Just another week in ThreatWatch, our regularly updated index of noteworthy data breaches.
In case you missed our coverage this week in ThreatWatch, Nextgov’s
A hacker has pilfered data from a company that specializes in cellphone hacking.
Taken partly from company servers, the stolen information—about 900 gigabytes worth—from Cellebrite entails customer information, databases and technical data of the company's products, according to Motherboard.
In a statement, Cellebrite said it had "recently experienced unauthorized access to an external web server,” Motherboard reported.
Speaking with Motherboard, the hacker "expressed disdain for recent changes in surveillance legislation," but didn't reveal many details about the breach.
“I can't say too much about what has been done,” the hacker told Motherboard.
Cellebrite is an Israeli company, with Japan-based Sun Corporation as the parent company.
Security researchers report a massive surge in hackers seizing the data in internet-facing MongoDB databases and holding data for ransom.
Researchers Victor Gerves and Niall Merrigan noticed these ransomware attacks have increased from 200 or so two weeks ago to 28,000 Monday—and dozens of hackers are fighting among themselves to steal databases, Threatpost reported. Some of the paying victims haven’t gotten back their data, either.
These attacks don’t require malware, just poorly configured systems such as those that kept default settings. Hackers identify potential targets using Shodan, a search engine that identifies internet-connected devices.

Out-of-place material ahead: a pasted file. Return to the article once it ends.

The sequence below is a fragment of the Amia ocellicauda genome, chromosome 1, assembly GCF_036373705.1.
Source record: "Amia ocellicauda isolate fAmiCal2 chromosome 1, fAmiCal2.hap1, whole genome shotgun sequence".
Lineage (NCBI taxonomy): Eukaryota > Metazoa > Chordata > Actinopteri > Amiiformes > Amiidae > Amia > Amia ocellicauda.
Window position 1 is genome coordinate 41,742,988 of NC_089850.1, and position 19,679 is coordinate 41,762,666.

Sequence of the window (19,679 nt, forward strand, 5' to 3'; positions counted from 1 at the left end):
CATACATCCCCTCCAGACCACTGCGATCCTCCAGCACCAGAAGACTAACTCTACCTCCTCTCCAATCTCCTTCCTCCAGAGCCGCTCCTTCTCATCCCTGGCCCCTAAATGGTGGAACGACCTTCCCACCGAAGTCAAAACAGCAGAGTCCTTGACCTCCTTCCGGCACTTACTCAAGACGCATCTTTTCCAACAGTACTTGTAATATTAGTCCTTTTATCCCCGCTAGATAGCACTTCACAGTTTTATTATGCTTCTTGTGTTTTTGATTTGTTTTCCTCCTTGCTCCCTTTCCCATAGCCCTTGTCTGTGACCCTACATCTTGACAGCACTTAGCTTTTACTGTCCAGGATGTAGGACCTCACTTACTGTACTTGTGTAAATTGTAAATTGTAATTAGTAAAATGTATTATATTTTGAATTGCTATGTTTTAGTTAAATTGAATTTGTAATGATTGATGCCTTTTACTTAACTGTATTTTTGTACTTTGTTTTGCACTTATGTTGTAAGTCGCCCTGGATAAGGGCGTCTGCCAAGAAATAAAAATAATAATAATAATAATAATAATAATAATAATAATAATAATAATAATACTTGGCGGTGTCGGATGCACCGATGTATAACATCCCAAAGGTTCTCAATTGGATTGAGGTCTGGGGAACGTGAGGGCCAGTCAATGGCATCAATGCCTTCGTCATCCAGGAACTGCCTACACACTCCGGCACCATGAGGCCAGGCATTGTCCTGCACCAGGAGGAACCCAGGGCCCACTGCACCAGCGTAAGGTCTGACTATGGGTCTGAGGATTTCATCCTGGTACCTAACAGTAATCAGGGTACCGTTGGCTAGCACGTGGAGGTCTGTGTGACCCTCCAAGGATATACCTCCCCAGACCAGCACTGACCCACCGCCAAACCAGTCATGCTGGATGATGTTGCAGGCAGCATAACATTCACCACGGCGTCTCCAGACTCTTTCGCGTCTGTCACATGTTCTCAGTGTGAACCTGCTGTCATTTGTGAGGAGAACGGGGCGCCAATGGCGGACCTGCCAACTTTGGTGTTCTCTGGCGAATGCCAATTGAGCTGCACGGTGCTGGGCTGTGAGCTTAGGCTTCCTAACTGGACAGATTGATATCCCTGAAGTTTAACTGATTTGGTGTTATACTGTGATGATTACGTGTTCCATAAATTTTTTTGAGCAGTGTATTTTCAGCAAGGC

"Cybercriminals are entrepreneurs at heart. There are tons of open unauthenticated data stores on the internet and where there is a will there is a way. Where there is money to be made cybercriminals will find a way to make it," Bugcrowd CEO Casey Ellis told Dark Reading.
More than 1.5 million player profiles from the competitive video gaming community E-Sports Entertainment Association have been leaked, according to reports.
E-Sport Entertainment Association acknowledged a data breach Dec. 27. The site uses bcrypt to secure passwords, but the security advisory lists other possible information that could have been compromised, including the usernames, emails, private messages, IPs and mobile phone numbers.
Data breach notification site LeakedSource Jan. 7 said it received 1.5 million ESEA records that hold more than 90 fields of information per profile including gamers’ identification numbers for the Steam, Xbox and PlayStation Network platforms. A LeakedSource spokesperson told CSO the breach was part of a failed ransom scheme in which the hacker demanded $50,000 to keep quiet.
ESEA security advisory makes no mention of such an attempt, though it advised users to changes passwords and security question answers, review accounts for suspicious activity and be cautious of any unsolicited communications that ask for personal information.
“Recently, news has been made that ESEA’s user data has been leaked online,” the company tweeted Jan. 8. “We expected something like this could happen, but have not confirmed this is ESEA’s data. We notified the community on December 30th, 2016 about the possibility this could happen.”